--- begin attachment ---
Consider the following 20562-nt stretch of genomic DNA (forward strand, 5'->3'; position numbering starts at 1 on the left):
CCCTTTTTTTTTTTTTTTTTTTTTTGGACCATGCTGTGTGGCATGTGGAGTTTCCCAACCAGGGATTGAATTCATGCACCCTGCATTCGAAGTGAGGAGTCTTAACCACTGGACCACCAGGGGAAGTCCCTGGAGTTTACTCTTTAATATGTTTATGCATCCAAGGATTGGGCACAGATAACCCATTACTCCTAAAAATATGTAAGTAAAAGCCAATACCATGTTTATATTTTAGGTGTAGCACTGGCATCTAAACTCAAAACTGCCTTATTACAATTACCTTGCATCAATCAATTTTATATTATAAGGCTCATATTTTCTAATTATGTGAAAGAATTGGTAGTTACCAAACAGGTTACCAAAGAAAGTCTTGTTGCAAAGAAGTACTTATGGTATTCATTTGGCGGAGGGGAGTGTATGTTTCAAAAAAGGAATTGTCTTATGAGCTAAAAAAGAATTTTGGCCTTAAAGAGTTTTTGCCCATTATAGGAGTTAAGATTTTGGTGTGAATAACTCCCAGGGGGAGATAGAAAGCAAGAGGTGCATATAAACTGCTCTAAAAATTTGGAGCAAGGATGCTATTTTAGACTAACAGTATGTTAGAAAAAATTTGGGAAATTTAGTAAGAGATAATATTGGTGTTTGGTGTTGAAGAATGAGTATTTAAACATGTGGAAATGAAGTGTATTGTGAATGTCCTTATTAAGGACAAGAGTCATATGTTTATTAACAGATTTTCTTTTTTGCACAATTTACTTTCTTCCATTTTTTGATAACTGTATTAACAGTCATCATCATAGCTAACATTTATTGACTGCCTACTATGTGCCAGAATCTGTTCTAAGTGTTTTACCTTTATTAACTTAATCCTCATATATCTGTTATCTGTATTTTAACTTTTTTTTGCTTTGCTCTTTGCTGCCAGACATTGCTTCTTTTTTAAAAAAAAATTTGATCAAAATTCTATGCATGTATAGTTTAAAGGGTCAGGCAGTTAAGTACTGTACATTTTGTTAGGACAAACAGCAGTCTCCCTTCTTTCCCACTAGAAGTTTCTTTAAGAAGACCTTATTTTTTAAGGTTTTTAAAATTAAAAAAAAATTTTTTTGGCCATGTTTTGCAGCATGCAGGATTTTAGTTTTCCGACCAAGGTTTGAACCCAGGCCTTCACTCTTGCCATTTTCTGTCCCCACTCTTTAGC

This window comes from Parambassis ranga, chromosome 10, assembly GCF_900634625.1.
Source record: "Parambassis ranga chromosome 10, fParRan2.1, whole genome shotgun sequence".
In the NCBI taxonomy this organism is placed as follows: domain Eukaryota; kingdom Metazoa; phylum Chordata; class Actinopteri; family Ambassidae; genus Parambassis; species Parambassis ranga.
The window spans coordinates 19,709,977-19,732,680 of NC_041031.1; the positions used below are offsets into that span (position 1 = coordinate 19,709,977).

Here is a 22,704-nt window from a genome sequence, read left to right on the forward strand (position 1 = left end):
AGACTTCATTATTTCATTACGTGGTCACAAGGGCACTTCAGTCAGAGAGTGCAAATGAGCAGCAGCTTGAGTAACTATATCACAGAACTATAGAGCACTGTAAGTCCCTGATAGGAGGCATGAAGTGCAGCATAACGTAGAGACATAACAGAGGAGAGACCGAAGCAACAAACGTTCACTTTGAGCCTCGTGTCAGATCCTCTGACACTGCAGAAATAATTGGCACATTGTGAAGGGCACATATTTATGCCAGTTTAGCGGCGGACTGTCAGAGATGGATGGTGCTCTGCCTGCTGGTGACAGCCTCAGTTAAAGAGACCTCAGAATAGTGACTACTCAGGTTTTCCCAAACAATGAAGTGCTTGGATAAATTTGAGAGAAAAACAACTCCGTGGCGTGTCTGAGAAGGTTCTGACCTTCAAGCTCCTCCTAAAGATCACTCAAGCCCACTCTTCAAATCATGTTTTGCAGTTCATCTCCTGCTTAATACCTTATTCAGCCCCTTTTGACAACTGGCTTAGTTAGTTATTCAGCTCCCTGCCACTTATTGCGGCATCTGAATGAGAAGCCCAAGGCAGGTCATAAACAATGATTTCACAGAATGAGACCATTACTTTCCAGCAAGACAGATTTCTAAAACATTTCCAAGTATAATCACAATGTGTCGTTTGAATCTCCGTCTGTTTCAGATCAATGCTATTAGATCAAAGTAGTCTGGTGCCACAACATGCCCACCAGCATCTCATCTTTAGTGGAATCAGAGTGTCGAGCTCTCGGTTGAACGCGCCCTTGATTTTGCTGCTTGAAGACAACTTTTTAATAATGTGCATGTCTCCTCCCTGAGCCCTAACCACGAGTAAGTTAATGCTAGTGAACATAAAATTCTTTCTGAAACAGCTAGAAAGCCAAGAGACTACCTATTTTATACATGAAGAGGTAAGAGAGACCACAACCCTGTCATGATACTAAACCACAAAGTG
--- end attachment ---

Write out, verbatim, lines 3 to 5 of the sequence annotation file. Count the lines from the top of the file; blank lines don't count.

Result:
This window comes from Parambassis ranga, chromosome 10, assembly GCF_900634625.1.
Source record: "Parambassis ranga chromosome 10, fParRan2.1, whole genome shotgun sequence".
In the NCBI taxonomy this organism is placed as follows: domain Eukaryota; kingdom Metazoa; phylum Chordata; class Actinopteri; family Ambassidae; genus Parambassis; species Parambassis ranga.